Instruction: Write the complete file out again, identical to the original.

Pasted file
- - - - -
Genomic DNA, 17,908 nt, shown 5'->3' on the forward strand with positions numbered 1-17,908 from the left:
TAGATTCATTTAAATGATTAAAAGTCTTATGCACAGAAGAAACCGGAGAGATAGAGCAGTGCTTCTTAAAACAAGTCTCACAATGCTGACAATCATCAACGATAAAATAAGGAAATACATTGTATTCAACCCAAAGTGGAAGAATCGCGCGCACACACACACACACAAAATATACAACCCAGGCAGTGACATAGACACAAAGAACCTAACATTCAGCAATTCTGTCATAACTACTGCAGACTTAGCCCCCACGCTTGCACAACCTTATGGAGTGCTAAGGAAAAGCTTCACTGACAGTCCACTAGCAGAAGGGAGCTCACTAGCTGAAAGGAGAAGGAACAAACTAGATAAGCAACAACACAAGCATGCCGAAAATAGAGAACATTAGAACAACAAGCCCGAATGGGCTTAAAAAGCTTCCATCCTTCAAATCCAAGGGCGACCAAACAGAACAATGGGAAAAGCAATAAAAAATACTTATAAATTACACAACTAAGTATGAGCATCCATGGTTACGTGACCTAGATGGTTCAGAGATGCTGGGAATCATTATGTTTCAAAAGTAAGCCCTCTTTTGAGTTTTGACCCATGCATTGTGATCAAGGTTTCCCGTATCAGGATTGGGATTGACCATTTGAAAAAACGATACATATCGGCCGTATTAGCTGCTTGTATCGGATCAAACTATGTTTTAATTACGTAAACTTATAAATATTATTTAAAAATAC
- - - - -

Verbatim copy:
Genomic DNA, 17,908 nt, shown 5'->3' on the forward strand with positions numbered 1-17,908 from the left:
TAGATTCATTTAAATGATTAAAAGTCTTATGCACAGAAGAAACCGGAGAGATAGAGCAGTGCTTCTTAAAACAAGTCTCACAATGCTGACAATCATCAACGATAAAATAAGGAAATACATTGTATTCAACCCAAAGTGGAAGAATCGCGCGCACACACACACACACAAAATATACAACCCAGGCAGTGACATAGACACAAAGAACCTAACATTCAGCAATTCTGTCATAACTACTGCAGACTTAGCCCCCACGCTTGCACAACCTTATGGAGTGCTAAGGAAAAGCTTCACTGACAGTCCACTAGCAGAAGGGAGCTCACTAGCTGAAAGGAGAAGGAACAAACTAGATAAGCAACAACACAAGCATGCCGAAAATAGAGAACATTAGAACAACAAGCCCGAATGGGCTTAAAAAGCTTCCATCCTTCAAATCCAAGGGCGACCAAACAGAACAATGGGAAAAGCAATAAAAAATACTTATAAATTACACAACTAAGTATGAGCATCCATGGTTACGTGACCTAGATGGTTCAGAGATGCTGGGAATCATTATGTTTCAAAAGTAAGCCCTCTTTTGAGTTTTGACCCATGCATTGTGATCAAGGTTTCCCGTATCAGGATTGGGATTGACCATTTGAAAAAACGATACATATCGGCCGTATTAGCTGCTTGTATCGGATCAAACTATGTTTTAATTACGTAAACTTATAAATATTATTTAAAAATAC